Any discussion of Hollywood's handsomest men would be incomplete without Guy Madison.
In fact, "handsome" isn't quite the word for the TV and movie actor, who in his prime would've given The David serious bouts of self-doubt.
Today, he would be turning 96 years old, if you can believe it.
Robert Ozell Moseley was born January 19, 1922 in California, he worked repairing telephone lines before serving in the Navy in WWII. His stint in the service led to his stardom when notorious beefcake magnet Henry Willson (1911-1978), a talent agent known for repping (and renaming) such heartthrobs as Rock Hudson (1925-1985) and Tab Hunter (b. 1931) — among many others — spotted him on leave in Hollywood.
Signed via Willson to David O. Selznick (1902-1965), Madison bowed with a bit part in the massive wartime hit Since You Went Away (1944), which whetted moviegoers' appetites for more info on the uniformed Adonis.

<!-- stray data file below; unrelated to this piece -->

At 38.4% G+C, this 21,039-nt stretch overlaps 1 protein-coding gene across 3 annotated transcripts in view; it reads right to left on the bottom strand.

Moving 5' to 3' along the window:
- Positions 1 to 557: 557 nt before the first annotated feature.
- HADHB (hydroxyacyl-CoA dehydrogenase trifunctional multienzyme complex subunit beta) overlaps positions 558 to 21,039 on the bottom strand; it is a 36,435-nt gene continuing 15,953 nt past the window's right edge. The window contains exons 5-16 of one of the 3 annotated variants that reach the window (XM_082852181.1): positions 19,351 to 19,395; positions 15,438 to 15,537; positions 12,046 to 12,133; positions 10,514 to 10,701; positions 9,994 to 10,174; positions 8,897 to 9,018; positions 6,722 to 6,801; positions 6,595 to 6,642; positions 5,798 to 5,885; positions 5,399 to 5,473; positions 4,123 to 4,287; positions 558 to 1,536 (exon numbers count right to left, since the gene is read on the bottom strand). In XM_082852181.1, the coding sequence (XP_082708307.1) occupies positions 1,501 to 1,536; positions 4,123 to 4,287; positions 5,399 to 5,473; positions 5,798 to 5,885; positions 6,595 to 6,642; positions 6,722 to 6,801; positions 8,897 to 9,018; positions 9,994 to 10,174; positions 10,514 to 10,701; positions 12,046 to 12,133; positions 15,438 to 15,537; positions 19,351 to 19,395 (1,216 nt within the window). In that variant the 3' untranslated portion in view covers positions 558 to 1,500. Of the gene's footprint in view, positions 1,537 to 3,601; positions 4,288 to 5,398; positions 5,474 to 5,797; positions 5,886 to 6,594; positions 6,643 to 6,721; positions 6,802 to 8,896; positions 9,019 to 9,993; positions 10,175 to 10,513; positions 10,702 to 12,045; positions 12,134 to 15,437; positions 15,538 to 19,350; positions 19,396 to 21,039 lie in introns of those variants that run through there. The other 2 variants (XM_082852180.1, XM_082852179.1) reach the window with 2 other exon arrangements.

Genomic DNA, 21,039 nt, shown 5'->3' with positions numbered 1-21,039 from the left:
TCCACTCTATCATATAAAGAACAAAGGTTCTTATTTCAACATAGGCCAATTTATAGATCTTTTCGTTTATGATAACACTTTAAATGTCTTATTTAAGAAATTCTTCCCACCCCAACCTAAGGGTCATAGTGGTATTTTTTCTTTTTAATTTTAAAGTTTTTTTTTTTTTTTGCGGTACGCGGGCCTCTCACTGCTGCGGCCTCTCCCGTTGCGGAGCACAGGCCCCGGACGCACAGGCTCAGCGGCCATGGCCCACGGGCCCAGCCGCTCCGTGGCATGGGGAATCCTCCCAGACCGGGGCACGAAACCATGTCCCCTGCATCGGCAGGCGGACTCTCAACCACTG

It was a small role, but definitely one of his most engaging and memorable performances.
When his service ended, he began his career in earnest, starring in the hit Till the End of Time (1946) and the flop Honeymoon (1947). He had an uneven film career that was overshadowed by his looks, including working for schlockmeister William Castle (1914-1977) in Texas, Brooklyn and Heaven (1948).
His big break came as the star of The Adventures of Wild Bill Hickok (1951-1958), a TV western with an impressively long run.
He made movies while ensconced in his hit series, including The Command (1954), Hilda Crane (1956) and action flicks like Slave of Rome (1961) and Women of Devil's Island (1962), some of which were made in Europe.
Madison, once married to actress Gail Russell (1924-1961), made sporadic TV appearances throughout his life and worked off and on in films until the late '70s, with his final performance popping up in the direct-to-video release Crossbow: The Movie (1989).
He died of emphysema on February 6, 1996, aged 74.